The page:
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But there was one Elephant — a new Elephant — an Elephant's Child — who was full of 'satiable curtiosity, and that means he asked ever so many questions. And he lived in Africa, and he filled all Africa with his 'satiable curtiosities.
Rudyard Kipling, Just So Stories, "The Elephant's Child"

A person, usually young, who is full of questions. (All in total innocence, of course.)

Curiosity Is a Crapshoot even for them, but tends to be good.

Not the Mouthy Kid; generally perfectly polite except for their questions, and completely oblivious to the fact they could be considered rude.

Often features as The Watson, to make Mr. Exposition a Justified Trope, since the child doesn't actually know what is being Infodumped on them—that's why they're asking the question. But perfectly capable of being just a characterization trope. Also frequently the source of the Armor-Piercing Question—not so much because of insight as being Too Dumb to Fool.

Contrast Curious as a Monkey, which describes someone who believes in discovering how things work by experiment. A Constantly Curious person is a more persistent nuisance, but doesn't make trouble on quite so grand a scale.

See also Little Jimmy, who has no characterization except his ignorance.

Examples of Constantly Curious include:

Anime & Manga

  • Fruits Basket: Kagura's first meeting with Kyo had her acting the Elephant's Child—despite a total lack of answers from Kyo.
  • This trope manifests itself in the form of a hitchhiker personality in the manga Gatcha Gatcha Capsule. She's not quite all that innocent, though.
  • From MAR, when Jack is KO'ed in his first match, 14 year-old girl Snow (who's been on the run for the last few years) turns to one of her friends and asks if it (getting hit between the legs) really hurts that much.
  • Nia from Tengen Toppa Gurren Lagann.


  • Impulse, who was depicted on one comic cover asking the Riddler dozens of questions at superspeed.
  • Astra from the First Family in Astro City.
  • Posy Simmonds' Benji Weber: "But why has that lady got big boozums?"
  • When Mafalda isn't acting as a Soapbox Sadie, then she acts this trope. Later, this is somewhat passed to her little brother Guille.
  • Scamp in the story Little Sir Question Box. He doesn't ask nearly as many questions in any other story.
  • In the Sandman story arc "Brief Lives", Dream is more or less guilted into chaperoning Delirium around trying to track down their missing brother, and all through the sequence Del keeps asking "What's the word for [insert thing there isn't a word for]?" She's generally ignored, to the point that the reader usually gives up trying to find answers to questions that clearly don't have them. Eventually she asks "What's the word for things not being the same always?" as they're driving away, and Dream answers "Change." It's quite nicely done.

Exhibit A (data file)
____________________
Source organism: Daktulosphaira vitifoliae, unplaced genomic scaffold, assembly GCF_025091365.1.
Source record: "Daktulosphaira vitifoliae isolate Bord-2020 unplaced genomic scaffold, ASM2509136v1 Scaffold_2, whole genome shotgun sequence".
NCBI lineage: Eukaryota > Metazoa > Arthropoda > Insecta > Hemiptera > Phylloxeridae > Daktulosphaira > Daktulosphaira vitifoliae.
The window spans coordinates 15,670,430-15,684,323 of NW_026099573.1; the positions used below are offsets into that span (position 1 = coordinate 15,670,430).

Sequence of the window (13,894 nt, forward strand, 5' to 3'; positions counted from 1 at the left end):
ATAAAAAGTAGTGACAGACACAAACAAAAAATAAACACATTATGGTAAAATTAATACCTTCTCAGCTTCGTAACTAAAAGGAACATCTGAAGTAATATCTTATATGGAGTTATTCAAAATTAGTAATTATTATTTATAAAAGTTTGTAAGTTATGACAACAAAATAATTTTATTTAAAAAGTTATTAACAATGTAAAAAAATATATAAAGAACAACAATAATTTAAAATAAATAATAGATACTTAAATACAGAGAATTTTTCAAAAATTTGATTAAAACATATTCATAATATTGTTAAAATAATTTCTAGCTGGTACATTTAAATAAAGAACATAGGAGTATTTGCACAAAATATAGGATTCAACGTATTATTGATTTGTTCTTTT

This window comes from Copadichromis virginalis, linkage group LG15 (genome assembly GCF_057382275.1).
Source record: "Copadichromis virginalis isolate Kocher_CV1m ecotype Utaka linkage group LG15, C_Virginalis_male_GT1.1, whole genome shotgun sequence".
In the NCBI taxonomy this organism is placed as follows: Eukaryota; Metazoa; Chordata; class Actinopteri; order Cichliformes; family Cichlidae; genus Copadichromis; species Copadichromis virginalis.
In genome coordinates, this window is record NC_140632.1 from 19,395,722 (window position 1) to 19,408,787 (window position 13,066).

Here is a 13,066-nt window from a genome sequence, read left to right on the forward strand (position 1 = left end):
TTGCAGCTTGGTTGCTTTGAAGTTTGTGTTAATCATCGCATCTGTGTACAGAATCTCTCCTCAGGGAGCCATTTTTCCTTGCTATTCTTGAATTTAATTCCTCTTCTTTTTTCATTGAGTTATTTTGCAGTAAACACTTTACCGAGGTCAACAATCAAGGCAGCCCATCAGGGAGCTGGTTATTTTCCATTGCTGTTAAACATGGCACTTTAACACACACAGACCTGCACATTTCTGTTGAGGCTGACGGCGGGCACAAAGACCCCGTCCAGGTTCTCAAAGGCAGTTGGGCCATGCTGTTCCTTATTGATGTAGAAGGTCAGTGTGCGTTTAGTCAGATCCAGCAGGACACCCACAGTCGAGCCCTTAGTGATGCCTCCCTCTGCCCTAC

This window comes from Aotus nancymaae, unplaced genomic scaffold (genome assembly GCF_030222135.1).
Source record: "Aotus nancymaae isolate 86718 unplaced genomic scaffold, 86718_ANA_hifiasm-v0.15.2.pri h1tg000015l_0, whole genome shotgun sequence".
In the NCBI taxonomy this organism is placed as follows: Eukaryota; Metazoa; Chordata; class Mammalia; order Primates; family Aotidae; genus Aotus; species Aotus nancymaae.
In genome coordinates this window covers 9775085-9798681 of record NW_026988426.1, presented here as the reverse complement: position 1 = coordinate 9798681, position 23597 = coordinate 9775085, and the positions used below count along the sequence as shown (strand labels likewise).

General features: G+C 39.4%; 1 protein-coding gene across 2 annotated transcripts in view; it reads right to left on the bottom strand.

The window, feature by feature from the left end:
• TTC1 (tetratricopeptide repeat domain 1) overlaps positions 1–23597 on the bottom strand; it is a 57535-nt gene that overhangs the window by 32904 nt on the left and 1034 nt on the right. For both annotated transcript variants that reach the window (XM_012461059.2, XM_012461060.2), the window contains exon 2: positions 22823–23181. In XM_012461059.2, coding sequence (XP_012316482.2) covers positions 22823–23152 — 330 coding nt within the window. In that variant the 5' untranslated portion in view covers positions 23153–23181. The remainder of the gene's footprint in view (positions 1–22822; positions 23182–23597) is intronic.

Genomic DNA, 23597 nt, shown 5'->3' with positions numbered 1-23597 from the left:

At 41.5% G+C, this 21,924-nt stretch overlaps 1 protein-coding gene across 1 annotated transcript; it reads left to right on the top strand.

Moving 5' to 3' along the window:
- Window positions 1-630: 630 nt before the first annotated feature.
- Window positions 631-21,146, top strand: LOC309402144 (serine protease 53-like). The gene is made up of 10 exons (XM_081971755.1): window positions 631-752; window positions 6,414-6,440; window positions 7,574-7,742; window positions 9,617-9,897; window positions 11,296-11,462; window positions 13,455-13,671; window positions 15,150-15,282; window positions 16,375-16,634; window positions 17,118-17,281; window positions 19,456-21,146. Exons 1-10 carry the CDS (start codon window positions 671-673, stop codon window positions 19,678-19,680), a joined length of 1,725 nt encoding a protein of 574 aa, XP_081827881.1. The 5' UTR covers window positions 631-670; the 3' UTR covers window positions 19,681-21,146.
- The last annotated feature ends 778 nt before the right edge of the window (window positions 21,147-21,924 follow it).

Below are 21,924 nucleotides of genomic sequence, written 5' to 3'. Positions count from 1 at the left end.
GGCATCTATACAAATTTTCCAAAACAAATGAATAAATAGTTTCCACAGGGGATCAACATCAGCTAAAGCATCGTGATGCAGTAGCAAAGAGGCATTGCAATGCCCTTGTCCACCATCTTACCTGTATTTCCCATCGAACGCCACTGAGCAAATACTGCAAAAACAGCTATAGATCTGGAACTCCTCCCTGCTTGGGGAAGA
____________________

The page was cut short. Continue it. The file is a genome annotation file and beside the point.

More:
• It's implied in Neil Gaiman's story "When is a Door" that the Riddler was exactly this as a youngster, much to the irritation of his parents and teachers.
  • Back in the 1930s, Atomic Robo proved to be obnoxiously curious when it came to pulp noir scenarios.

 Robo: Holy socks, gangsters! Do you know Al Capone? What's he like? What's he eat for breakfast? Wow, and a gunfighter! Is that a Smith and Wesson? A Colt? Remington!... Why do you wear a mask? Are you deformed? Or are you part of a secret order? Ooh! Is it for assassins?


Fan Works


 Yami Bakura: Hand over the boy, Tristan, or I'll swallow your soul!

Tristan: But... why?

Yami Bakura: Ever since Yugi defeated me in a duel, I've been looking for a new body. One without a soul. Mokuba's should do just fine.

Tristan: But... why?

Yami Bakura: Because I'm evil!

Tristan: But... why?

Yami Bakura: I don't know, I'm just evil! What do you expect?

Tristan: But... why?

Yami Bakura: Well, I suppose my parents never loved me enough. They were always dressing me like a girl. Do you know they wanted to call me Florence? Who names a boy Florence? Idiots, that's who!


Films — Animation


 Kirikou: (after asking a lot of "Whys") Why?

The Wise Old Man of the Mountain: You're quite right to keep asking me "why", but from one "why" to the next we'll go right back to the Creation of the World — and beyond that knowing you. We'll never have time to talk about Karaba, the Sorceress.


Films — Live-Action


 Miles: Where do you live?

Buck: In the city.

Miles: You have a house?

Buck: Apartment.

Miles: Own or rent?

Buck: Rent.

Miles: What do you do for a living?

Buck: Lots of things.

Miles: Where's your office?

Buck: I don't have one.

Miles: How come?

Buck: I don't need one.

Miles: Where's your wife?

Buck: Don't have one.

Miles: How come?

Buck: It's a long story.

Miles: You have kids?

Buck: No I don't.

Miles: How come?

Buck: It's an even longer story.

Miles: Are you my Dad's brother?

Buck: What's your record for consecutive questions asked?

Miles: 38.

Buck: I'm your Dad's brother all right.

Miles: You have much more hair in your nose than my Dad.

Buck: How nice of you to notice.

Miles: I'm a kid — that's my job.


 Julian: Hey Misto, why are you sitting on the gwond?

Homeless Man: This is where I live, little man.

Julian: Why?

Homeless Man: Well in retrospect I made some really bad choices after high school.